While these are the problems that medical personnel face, those of the population stem from the export of medical services, which has rendered the entire national health system feeble and exposed.

In 2017, for example, in which the Government earned over 11.37 billion from the export of professional services, only the equivalent of 428 million dollars was allocated to public health and social welfare expenses.

The result of this imbalance is a sharp decrease in health personnel in Cuba, the closure of infrastructures, a reduction in the number of hospital beds, shortages at pharmacies, and an increase in diseases related to deficient health conditions, a phenomenon that the DIARIO DE CUBA will address during upcoming issues of this investigation, starting today.

Statistics and primary care

The solution that the government has found to reconcile the unsustainability of an extensive health care model with the demands of a prosperous business dedicated to exporting medical services is what has been called "reorganization" of the Health sector, which began in 2010, the year before CSMC S.A. emerged

In the aforementioned article in the Pan American Journal of Public Health, dedicated to the health system's "transformations" and "sustainability" strategies between 2011 and 2016, the authors attribute the need to "reorganize" to the US embargo and the aggravation of the economic crisis in the 90s. They also blame these causes for the physical deterioration of health units, the lack of supplies, and the decrease in the quality of the services given the population.

Specifically, the strategy has resulted in a major cut in personnel, and a reduction in infrastructures, clearly reflected in the level of primary care, with some contrasts that official statistics fail to explain: although the number of doctors dedicated to Family Consultations has dropped 23,347 since 2010 (from 36,478 to 13,131), graduations of specialists in Comprehensive General Medicine –the professionals that the Government assigns to Primary Care– has steadily risen. There were 47,638 last year.

The official figures also fail to specify the number of general practitioners and specialists who are abroad.

Only the 2012 Public Health Yearbook contains any figure in this respect, in its introduction: "more than 39,000 (Health) employees" in 66 countries.

In most cases sector officials, in their statements on the subject, mention the total number of professionals in other countries, without specifying how many of them are doctors.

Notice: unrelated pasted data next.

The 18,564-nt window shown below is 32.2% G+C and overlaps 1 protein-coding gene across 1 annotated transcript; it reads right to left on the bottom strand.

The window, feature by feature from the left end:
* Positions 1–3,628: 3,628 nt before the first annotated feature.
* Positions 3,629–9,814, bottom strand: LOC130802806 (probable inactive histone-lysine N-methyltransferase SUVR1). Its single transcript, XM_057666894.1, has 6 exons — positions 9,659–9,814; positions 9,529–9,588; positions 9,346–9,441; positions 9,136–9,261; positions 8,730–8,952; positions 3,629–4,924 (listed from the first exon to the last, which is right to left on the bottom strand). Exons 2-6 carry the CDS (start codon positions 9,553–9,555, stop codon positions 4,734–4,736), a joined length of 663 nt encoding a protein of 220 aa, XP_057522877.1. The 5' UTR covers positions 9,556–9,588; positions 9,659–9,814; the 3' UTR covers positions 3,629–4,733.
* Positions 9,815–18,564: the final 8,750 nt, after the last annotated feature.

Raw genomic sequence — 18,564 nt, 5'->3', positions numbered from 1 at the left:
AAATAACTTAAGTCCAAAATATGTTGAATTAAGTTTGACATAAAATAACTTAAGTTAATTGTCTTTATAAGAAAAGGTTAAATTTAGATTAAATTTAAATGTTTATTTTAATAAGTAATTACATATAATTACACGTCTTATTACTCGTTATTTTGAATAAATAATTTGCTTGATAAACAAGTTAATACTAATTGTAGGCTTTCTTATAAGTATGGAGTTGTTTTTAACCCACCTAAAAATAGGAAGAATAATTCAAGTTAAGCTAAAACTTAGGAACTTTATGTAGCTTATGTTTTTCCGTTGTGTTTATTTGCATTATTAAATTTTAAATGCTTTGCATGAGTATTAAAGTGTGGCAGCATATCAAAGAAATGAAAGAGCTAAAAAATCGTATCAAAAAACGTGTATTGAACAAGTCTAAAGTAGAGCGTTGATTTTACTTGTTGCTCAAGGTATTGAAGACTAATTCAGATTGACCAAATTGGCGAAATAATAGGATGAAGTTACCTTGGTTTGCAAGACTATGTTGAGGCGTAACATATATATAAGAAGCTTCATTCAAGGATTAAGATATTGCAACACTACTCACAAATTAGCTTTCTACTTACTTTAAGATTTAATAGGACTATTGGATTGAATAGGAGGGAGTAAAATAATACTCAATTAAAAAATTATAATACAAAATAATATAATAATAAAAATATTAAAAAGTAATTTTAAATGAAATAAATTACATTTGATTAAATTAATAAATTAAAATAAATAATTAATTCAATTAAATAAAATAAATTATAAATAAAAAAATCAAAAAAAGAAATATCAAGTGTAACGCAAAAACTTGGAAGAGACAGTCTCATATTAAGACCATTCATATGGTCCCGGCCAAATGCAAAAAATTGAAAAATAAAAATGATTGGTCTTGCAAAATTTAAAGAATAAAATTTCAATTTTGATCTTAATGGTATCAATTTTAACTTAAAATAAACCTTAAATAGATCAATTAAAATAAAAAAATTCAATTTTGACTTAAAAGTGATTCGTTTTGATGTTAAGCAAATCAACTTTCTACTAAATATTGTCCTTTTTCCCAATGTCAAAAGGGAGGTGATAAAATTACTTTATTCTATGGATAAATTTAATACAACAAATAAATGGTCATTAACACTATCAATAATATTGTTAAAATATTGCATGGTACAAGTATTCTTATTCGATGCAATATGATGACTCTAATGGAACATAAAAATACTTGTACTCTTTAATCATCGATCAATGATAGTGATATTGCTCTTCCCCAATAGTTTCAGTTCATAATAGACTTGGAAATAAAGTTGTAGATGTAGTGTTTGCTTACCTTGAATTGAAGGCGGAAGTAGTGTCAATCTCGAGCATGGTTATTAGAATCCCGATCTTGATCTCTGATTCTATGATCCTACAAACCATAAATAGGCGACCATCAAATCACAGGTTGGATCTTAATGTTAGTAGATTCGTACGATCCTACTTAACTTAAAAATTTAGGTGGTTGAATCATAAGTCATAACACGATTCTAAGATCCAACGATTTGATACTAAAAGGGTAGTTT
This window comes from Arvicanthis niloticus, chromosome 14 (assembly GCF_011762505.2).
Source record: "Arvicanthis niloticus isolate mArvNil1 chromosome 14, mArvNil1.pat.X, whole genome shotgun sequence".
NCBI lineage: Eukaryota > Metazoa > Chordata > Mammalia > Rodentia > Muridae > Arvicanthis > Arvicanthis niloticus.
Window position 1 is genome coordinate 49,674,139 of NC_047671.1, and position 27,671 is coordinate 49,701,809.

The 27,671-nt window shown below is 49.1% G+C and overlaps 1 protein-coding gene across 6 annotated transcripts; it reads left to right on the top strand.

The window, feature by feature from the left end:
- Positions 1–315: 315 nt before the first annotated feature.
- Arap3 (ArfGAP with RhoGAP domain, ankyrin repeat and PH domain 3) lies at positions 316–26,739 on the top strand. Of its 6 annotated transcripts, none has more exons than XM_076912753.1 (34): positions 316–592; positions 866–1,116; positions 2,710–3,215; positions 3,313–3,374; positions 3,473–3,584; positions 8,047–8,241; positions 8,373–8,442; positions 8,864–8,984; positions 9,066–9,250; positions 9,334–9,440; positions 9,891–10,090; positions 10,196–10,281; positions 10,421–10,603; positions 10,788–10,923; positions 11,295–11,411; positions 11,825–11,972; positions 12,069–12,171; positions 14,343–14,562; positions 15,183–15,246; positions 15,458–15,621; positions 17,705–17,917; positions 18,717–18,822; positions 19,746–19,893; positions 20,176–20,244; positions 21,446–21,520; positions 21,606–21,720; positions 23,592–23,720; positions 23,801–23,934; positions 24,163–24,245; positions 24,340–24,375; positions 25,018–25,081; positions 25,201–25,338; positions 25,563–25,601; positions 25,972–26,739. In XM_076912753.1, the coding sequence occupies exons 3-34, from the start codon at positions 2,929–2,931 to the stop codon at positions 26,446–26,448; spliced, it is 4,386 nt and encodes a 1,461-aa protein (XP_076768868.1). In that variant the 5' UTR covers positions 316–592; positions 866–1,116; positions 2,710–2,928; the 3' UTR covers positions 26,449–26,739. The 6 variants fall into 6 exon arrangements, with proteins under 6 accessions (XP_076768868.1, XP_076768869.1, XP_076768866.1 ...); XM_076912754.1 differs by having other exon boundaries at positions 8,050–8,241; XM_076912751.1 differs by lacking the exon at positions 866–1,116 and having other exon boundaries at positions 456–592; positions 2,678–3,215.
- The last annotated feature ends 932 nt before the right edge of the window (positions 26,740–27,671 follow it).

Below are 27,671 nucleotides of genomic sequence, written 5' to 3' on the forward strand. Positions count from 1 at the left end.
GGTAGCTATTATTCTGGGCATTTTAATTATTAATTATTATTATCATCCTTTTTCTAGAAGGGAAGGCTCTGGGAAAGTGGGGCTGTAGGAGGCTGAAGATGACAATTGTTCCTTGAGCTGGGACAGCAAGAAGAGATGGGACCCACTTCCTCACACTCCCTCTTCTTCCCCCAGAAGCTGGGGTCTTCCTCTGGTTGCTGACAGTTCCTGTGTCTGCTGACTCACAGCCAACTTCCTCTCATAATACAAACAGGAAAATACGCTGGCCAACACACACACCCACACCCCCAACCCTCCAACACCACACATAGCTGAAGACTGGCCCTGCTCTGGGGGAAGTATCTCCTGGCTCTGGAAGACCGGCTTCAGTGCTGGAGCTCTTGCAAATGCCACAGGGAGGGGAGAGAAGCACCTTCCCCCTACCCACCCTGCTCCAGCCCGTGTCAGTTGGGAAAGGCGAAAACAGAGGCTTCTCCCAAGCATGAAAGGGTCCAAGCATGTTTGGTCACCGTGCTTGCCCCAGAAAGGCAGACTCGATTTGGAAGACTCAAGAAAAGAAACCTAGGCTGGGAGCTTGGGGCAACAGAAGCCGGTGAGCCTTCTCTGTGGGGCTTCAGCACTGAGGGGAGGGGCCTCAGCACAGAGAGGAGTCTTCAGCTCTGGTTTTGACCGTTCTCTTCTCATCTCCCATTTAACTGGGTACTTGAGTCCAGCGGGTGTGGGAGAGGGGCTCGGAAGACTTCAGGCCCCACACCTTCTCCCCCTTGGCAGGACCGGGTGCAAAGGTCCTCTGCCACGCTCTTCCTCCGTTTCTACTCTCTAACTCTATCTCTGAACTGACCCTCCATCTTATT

However, in 2015 the Deputy Minister of Public Health, Marcia Cobas, told the regime's press that there were more than 50,000 "collaborators" in 67 countries, and that more than 25,000 of them were doctors.

The "reorganization" also results in a loss of infrastructure. Thus, the number of medical offices at which family doctors provide services has fallen, from 14,671 in 2001 to 10,869 in 2017; that is, 3,802 fewer.

This is compounded by the disappearance of other primary care centers, such as "polyclinics," which have dropped from 499 in 2008 to 450 in 2017.

The government describes this reduction as a "compaction". It argues that it has been implemented in, among other areas, towns of less than 5,000 inhabitants, redistributed to nearby health facilities.

These small towns are often in problematic, inaccessible places, in a country whose transportation deficiencies are chronic. And, although the official statistical yearbooks do not include the number of ambulances and mobile units available, there are more and more complaints from Cubans who must travel miles on their own to receive medical assistance, even when it is urgent.

According to official statistics, since 2007 438 Family Doctor Offices were eliminated in Pinar del Río, 325 in Sancti Spíritus, 257 in Villa Clara, 236 in Camagüey, and 224 in Holguín, all provinces with vast rural areas.

Two-fold benefits

"Cuba has the largest number of doctors relative to its population in the world, but its people are still suffering from increasing problems with regards to medical care. When publishing its figures on doctors per thousand inhabitants, the government does not subtract those professionals who are no longer serving in the country's communities. Nor does it subtract (or even mention a number) those who care for foreign patients in Cuba, as part of the business of the obscure Comercializadora de Servicios Medicos S.A.

This lack of transparency, and attempts to cover it up, are hardly surprising from a government accustomed to controlling access to information and infringing upon its people's liberties. Along the way it also denies doctors' fundamental rights, and undermines Cubans' health care.

In order to project itself as an "international medical powerhouse", the Government of Cuba is fighting to camouflage the obvious decline in public health in the country. It needs to do so, not only to obtain revenue, but also to benefit politically, by bolstering its cache. These dual assets, however, do nothing to improve Cubans' health and quality of life.